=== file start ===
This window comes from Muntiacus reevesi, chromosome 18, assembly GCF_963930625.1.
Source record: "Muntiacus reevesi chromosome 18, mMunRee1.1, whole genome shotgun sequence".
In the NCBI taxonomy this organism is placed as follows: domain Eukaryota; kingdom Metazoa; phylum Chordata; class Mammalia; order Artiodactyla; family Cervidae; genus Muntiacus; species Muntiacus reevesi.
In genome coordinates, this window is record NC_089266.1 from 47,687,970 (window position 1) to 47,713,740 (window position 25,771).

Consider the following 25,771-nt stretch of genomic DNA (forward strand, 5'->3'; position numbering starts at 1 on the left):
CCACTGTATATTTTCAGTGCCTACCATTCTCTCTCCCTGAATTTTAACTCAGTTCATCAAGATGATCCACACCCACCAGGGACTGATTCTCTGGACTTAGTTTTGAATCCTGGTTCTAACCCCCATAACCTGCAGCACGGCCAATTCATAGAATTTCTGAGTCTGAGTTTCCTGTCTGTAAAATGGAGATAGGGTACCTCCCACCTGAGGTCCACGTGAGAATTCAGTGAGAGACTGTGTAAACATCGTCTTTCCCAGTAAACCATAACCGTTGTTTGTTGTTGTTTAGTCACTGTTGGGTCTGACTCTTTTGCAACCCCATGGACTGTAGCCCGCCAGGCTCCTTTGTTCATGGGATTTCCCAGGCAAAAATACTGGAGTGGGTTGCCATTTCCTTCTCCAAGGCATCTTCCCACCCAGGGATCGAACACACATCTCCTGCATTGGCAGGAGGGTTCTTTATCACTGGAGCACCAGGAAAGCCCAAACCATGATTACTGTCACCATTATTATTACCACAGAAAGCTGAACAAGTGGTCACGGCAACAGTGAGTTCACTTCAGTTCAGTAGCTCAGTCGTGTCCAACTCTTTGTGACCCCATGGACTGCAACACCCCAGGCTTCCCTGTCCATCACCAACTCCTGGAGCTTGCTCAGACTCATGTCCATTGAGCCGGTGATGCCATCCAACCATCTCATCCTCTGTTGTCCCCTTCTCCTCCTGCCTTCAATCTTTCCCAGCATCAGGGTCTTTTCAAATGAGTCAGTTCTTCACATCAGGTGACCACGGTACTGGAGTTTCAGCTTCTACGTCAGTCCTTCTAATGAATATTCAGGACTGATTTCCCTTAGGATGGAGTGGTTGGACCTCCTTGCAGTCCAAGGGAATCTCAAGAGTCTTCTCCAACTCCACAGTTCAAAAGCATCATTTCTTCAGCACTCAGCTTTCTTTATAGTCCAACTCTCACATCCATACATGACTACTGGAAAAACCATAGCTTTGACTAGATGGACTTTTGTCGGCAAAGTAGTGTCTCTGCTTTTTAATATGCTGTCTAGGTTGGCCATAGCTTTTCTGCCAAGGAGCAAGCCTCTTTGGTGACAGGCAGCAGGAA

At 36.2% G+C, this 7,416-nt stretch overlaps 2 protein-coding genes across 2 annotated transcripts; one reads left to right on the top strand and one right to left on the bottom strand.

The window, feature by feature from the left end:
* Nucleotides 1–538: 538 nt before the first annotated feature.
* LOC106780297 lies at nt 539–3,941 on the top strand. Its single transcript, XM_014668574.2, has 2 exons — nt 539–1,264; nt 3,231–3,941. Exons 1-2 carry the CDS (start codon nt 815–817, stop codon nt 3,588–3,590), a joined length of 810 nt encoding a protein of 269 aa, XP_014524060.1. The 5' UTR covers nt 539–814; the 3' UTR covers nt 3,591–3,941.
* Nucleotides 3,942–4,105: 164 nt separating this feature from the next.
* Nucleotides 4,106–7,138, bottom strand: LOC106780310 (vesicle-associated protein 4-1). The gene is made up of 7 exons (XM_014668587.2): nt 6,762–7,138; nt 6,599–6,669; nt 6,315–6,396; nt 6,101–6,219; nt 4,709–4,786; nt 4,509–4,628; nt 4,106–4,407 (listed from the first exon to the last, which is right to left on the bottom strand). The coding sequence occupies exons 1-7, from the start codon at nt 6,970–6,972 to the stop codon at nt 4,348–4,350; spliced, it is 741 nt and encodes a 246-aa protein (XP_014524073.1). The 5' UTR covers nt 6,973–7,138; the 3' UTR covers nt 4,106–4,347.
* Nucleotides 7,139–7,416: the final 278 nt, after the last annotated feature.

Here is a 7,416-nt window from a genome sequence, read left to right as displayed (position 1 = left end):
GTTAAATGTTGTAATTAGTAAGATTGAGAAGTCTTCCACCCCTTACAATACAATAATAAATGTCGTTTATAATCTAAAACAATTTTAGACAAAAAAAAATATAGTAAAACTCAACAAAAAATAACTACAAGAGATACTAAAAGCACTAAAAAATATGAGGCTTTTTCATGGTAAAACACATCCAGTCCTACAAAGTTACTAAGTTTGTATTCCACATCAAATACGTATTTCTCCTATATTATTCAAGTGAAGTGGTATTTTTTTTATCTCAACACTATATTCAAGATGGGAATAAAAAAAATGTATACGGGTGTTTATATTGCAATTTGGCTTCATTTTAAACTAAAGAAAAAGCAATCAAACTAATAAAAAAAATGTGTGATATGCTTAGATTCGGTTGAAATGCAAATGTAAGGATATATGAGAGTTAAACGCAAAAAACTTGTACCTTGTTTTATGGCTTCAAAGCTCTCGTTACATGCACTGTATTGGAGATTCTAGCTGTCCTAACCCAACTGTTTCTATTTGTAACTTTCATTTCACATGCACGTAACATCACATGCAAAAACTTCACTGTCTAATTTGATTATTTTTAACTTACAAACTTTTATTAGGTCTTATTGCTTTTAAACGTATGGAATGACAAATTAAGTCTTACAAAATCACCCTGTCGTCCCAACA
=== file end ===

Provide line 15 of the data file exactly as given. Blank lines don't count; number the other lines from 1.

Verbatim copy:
GTTAAATGTTGTAATTAGTAAGATTGAGAAGTCTTCCACCCCTTACAATACAATAATAAATGTCGTTTATAATCTAAAACAATTTTAGACAAAAAAAAATATAGTAAAACTCAACAAAAAATAACTACAAGAGATACTAAAAGCACTAAAAAATATGAGGCTTTTTCATGGTAAAACACATCCAGTCCTACAAAGTTACTAAGTTTGTATTCCACATCAAATACGTATTTCTCCTATATTATTCAAGTGAAGTGGTATTTTTTTTATCTCAACACTATATTCAAGATGGGAATAAAAAAAATGTATACGGGTGTTTATATTGCAATTTGGCTTCATTTTAAACTAAAGAAAAAGCAATCAAACTAATAAAAAAAATGTGTGATATGCTTAGATTCGGTTGAAATGCAAATGTAAGGATATATGAGAGTTAAACGCAAAAAACTTGTACCTTGTTTTATGGCTTCAAAGCTCTCGTTACATGCACTGTATTGGAGATTCTAGCTGTCCTAACCCAACTGTTTCTATTTGTAACTTTCATTTCACATGCACGTAACATCACATGCAAAAACTTCACTGTCTAATTTGATTATTTTTAACTTACAAACTTTTATTAGGTCTTATTGCTTTTAAACGTATGGAATGACAAATTAAGTCTTACAAAATCACCCTGTCGTCCCAACA